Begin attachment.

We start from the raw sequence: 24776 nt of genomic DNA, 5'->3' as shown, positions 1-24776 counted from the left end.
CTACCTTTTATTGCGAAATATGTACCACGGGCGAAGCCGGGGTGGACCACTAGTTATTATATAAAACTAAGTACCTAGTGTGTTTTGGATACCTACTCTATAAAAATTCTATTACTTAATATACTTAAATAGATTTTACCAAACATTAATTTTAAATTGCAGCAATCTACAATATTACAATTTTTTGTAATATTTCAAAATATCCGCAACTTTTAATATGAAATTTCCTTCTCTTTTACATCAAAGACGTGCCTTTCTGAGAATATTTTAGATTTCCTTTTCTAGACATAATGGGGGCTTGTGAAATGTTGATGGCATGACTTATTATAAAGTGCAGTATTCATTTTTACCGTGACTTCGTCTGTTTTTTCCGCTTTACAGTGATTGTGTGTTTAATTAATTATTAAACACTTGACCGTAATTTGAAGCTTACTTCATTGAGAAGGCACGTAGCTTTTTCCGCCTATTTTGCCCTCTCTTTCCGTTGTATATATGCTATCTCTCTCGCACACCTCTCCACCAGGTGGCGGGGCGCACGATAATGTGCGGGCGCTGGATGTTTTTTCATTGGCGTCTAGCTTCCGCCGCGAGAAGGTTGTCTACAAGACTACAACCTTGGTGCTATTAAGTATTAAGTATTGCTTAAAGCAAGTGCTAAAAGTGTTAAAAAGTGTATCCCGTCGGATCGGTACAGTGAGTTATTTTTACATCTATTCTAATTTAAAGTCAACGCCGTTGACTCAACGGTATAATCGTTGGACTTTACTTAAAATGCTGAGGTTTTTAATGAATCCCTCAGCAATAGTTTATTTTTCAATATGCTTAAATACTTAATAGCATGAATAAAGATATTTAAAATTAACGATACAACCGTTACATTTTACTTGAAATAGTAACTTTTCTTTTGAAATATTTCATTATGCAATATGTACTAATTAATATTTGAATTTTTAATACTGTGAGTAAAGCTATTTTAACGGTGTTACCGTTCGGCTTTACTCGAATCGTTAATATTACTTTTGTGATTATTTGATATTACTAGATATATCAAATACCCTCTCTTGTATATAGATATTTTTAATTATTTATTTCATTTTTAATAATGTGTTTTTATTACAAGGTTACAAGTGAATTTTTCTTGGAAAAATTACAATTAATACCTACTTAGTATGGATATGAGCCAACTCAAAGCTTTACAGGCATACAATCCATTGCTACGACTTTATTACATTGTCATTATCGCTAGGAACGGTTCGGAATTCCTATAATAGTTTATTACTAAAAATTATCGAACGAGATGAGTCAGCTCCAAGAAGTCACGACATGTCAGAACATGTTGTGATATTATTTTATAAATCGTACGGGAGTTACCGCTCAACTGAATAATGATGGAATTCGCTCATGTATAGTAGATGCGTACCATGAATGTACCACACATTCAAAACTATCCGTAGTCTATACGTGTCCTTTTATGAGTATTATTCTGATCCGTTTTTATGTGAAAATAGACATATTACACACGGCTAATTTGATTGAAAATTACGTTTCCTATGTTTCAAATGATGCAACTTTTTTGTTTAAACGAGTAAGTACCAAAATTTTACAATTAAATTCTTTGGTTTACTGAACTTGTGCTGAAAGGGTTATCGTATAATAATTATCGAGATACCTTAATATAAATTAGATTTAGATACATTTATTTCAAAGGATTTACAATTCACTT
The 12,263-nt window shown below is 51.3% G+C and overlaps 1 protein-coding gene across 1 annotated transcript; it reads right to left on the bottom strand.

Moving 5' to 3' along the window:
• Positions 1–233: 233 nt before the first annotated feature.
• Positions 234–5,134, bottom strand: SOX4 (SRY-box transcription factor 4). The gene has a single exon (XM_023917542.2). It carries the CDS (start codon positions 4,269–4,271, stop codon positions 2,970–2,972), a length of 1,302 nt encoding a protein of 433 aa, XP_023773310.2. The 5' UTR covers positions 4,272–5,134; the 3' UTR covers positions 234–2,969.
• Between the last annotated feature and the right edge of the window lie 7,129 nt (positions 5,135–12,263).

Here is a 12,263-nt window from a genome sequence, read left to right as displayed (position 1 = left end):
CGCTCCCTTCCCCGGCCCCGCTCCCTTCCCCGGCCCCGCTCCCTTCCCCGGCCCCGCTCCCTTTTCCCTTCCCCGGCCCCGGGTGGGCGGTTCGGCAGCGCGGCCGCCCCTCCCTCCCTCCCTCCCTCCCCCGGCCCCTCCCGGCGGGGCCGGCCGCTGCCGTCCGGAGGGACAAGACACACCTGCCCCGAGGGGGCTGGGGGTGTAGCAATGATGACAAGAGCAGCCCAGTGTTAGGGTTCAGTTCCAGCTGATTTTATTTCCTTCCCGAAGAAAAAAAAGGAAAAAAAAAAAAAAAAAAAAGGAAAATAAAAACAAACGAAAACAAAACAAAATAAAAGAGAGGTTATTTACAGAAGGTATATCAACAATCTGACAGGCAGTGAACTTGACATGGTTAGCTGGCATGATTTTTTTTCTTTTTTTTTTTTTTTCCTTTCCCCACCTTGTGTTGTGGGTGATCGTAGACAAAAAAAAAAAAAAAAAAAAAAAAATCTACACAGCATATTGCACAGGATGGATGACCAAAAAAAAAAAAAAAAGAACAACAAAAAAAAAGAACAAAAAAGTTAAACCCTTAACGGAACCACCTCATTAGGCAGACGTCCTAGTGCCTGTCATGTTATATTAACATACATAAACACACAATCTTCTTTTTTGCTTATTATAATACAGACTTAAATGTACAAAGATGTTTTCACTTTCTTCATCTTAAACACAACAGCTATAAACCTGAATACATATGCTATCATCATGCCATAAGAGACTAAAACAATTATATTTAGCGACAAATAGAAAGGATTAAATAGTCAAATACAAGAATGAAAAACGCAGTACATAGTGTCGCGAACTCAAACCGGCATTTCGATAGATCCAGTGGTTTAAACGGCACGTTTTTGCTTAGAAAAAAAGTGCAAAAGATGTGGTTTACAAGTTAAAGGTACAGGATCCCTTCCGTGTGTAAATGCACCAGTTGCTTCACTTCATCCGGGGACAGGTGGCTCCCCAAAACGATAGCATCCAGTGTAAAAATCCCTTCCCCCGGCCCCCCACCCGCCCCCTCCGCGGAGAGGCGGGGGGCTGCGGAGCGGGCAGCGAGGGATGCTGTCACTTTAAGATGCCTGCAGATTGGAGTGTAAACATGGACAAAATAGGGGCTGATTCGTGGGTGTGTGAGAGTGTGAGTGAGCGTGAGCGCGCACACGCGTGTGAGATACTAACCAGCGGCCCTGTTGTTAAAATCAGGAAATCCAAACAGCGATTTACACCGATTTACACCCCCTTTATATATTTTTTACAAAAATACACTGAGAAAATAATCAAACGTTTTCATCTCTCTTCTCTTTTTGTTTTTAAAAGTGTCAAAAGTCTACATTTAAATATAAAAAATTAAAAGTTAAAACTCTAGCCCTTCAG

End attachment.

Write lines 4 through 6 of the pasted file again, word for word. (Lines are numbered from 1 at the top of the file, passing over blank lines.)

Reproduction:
Moving 5' to 3' along the window:
• Positions 1–233: 233 nt before the first annotated feature.
• Positions 234–5,134, bottom strand: SOX4 (SRY-box transcription factor 4). The gene has a single exon (XM_023917542.2). It carries the CDS (start codon positions 4,269–4,271, stop codon positions 2,970–2,972), a length of 1,302 nt encoding a protein of 433 aa, XP_023773310.2. The 5' UTR covers positions 4,272–5,134; the 3' UTR covers positions 234–2,969.